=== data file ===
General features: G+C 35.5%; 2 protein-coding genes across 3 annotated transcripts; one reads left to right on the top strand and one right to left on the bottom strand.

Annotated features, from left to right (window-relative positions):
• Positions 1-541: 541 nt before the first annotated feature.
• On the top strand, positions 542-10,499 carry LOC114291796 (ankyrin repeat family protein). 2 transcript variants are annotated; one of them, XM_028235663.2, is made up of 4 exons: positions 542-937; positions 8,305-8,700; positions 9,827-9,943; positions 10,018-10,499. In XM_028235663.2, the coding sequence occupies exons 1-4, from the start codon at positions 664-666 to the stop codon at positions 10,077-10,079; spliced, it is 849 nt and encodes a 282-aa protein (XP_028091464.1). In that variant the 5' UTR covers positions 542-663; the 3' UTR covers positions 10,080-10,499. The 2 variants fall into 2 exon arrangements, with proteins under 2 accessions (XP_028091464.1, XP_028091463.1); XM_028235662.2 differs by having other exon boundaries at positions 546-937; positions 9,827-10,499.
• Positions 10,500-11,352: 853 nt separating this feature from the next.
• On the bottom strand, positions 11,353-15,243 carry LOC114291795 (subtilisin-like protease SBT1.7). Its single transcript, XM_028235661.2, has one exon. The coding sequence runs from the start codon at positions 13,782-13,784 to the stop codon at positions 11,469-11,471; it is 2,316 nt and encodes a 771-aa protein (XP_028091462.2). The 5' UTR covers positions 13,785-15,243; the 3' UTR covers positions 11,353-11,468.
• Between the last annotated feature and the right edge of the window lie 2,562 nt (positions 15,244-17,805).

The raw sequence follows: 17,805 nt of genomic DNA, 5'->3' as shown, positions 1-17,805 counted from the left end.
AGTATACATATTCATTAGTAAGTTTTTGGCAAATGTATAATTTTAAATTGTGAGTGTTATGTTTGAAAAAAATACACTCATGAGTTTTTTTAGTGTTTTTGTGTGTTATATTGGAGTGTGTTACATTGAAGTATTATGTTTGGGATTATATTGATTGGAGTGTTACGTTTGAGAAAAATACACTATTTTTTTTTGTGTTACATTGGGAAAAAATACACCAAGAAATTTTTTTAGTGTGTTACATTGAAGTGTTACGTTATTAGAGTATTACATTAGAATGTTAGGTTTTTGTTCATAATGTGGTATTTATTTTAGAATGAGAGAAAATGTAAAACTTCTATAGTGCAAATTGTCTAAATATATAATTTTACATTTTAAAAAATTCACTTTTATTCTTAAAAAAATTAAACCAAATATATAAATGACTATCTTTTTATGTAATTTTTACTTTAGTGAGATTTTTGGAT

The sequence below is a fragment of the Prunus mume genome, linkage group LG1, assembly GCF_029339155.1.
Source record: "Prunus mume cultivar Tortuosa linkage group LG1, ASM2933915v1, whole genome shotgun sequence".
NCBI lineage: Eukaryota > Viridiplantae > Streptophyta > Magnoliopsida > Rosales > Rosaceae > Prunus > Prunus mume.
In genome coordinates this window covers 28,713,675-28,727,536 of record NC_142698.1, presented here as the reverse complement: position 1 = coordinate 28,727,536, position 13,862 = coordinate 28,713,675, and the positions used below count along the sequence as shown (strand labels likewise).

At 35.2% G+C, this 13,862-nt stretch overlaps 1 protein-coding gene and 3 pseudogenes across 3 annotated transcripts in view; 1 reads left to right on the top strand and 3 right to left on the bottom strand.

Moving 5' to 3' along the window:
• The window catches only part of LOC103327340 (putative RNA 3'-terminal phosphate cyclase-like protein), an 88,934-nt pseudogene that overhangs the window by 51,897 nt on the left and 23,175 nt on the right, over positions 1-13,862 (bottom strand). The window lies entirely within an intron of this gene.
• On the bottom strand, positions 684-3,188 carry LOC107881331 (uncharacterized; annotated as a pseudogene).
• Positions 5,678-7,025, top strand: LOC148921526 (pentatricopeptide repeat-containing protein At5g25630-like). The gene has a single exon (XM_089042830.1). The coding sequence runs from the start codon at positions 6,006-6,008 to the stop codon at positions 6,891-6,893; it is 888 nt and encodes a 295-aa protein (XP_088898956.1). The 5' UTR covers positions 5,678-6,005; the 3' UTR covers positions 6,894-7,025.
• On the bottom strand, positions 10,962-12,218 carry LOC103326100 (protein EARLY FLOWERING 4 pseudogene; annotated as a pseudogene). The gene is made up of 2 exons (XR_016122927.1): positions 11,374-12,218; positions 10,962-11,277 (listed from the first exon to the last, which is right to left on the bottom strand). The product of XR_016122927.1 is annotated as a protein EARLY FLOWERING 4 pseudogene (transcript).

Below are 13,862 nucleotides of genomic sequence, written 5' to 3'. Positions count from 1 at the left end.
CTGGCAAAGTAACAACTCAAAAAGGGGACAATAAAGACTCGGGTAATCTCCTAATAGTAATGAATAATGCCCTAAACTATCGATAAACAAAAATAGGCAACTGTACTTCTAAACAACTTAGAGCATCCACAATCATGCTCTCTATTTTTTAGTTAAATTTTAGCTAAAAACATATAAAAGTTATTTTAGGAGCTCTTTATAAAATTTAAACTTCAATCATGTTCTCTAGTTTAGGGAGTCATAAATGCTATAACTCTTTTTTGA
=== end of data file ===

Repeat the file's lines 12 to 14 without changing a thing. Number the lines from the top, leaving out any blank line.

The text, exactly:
NCBI lineage: Eukaryota > Viridiplantae > Streptophyta > Magnoliopsida > Rosales > Rosaceae > Prunus > Prunus mume.
In genome coordinates this window covers 28,713,675-28,727,536 of record NC_142698.1, presented here as the reverse complement: position 1 = coordinate 28,727,536, position 13,862 = coordinate 28,713,675, and the positions used below count along the sequence as shown (strand labels likewise).

At 35.2% G+C, this 13,862-nt stretch overlaps 1 protein-coding gene and 3 pseudogenes across 3 annotated transcripts in view; 1 reads left to right on the top strand and 3 right to left on the bottom strand.